Thursday, February 2, 2017

“I’m the least qualified and least likely person to succeed, but I put one foot in front of the other, no matter what,” says this local owner of two businesses. She gives her 10 rules of survival.

By Megan S. Willman




When I walked into DBS Interactive, a Louisville company specializing in web design and programming, to meet with CEO and Founder Cyndi Masters, I was greeted by both Cyndi Masters and her dog Super Cooper Masters. This warm welcome set the tone for an engaging conversation about the ups and downs of business and life, as well as Cyndi’s unfailing efforts to live out her values in all she does. It sounds like a tall order, but Cyndi is up to the challenge. A survivor of a traumatic brain injury from a motorcycle accident, a bout with cancer, and a back-breaking fall that led to spinal reconstruction, Cyndi twice had to learn to walk again. She has not just survived; Cyndi has thrived.


Cyndi cuddles with her dog Super Cooper Masters or Cooper for short in the conference room of DBS Interactive.
Photos by Melissa Donald 

How does she do it? Cyndi says she has pushed uphill all her life. “I’m the least qualified and least likely person to succeed, but I put one foot in front of the other, no matter what.” Cyndi founded DBS Interactive in 2000 with support from the Traumatic Brain Injury Trust Fund. Her struggles have helped her define what matters most in her life. “Even when I lost everything, I was still happy.”

These smaller SIPS panels are recycled and used for other projects.


Cyndi believes in showing kindness first, and that value was never more evident than during the recent recession. In order to keep DBS going, Cyndi could have laid off her employees, but instead she took a huge risk. Cyndi says, “I maxed out my credit, turned in my retirement, and mortgaged everything.” Today, DBS Interactive is a thriving and debt-free business. “I did what I felt I had to do.”

Cyndi stands in the construction yard at the FischerSIPS facility where the Mighty Small Homes panels are made. 


Similarly, when Cyndi and Damian Pataluna co-founded Mighty Small Houses in 2013, they were drawn to do so out of a desire to provide durable housing to survivors of natural disasters such as the earthquake in Haiti. Cyndi explains, “The panels we use are flexible in a hurricane, strong enough for elephants to stand on, and light enough for anyone to put up.” The small house movement has gained a lot of attention recently, and Cyndi believes it’s a reflection of the growing desire to own an affordable, beautiful home but to also be able to enjoy other facets of life.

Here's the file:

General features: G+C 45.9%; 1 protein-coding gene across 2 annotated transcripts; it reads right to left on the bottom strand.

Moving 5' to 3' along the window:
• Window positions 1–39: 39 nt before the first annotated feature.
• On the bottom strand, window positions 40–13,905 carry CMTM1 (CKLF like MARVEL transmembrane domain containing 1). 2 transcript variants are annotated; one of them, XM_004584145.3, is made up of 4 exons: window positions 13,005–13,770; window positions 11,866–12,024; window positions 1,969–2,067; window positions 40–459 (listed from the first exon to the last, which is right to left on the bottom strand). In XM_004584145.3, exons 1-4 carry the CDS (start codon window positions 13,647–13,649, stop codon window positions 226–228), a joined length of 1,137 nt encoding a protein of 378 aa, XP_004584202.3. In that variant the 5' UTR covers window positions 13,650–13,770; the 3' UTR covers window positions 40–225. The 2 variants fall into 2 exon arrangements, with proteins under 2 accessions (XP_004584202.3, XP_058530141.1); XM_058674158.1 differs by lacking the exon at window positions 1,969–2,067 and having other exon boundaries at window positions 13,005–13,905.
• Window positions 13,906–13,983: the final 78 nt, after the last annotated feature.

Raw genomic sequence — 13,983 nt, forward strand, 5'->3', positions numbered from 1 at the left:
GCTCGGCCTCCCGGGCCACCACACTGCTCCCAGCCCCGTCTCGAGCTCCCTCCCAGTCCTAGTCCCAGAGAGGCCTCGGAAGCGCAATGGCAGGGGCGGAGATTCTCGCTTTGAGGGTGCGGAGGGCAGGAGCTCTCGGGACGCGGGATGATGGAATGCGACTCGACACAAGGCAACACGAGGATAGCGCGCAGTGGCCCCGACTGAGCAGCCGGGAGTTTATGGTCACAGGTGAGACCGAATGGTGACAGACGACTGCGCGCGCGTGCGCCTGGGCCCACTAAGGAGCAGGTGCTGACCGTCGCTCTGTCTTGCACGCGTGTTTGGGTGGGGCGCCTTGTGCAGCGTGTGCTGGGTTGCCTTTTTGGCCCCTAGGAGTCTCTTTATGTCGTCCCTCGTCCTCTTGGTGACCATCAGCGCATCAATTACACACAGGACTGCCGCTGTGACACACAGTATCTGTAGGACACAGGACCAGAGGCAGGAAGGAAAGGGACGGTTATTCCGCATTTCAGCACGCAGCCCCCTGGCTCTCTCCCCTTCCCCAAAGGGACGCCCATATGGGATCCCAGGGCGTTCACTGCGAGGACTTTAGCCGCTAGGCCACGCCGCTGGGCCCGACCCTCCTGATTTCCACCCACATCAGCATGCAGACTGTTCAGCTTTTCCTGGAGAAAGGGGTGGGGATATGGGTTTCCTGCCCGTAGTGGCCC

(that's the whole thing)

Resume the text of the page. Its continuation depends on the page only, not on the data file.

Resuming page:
Cyndi used smaller recycled SIPS panels to build a chicken coop located in the back of her home.


Quality of life means everything to Cyndi, and she believes that we must all work together to achieve it. Problems ebb and flow, and we can lean on and learn from each other. Her values of love and kindness are at the core of the tips she offers:

Cyndi’s Tips for Success in Life
  1. “Make friends with your competitors. Collaborate and learn from each other. It will benefit your clients and will develop your own strengths.”
  2. “I believe giving it away always gets us more. Love is the answer, no matter the question. It’s impossible to give love without it amplifying.”
  3. “Don’t lead with fear. When fear stops motivating us, we realize there is an abundance for everyone.”
  4. “Surround yourself with great people. My success is more a testament to them than to me.”
  5. “Hire based on kindness. You can teach the skills needed for the job but not kindness.”
  6. “Put checks and balances in place for everything. Mistakes can be made even trying to do the right thing. We have to have a safety net.”
  7. “Business is lonely. It’s hard to have complete transparency when things are rough. Find people you can trust.”
  8. “It’s OK for me to be the first one to give. I always start with giving.”
  9. “My business is not my identity. It’s a vehicle to help me make a difference, accomplish things, and help people.”
  10. “Business is real life. I used to try to live my business, spiritual, and personal lives separately. We have to be our whole selves everywhere we are. It’s harder, but it makes life more meaningful.”

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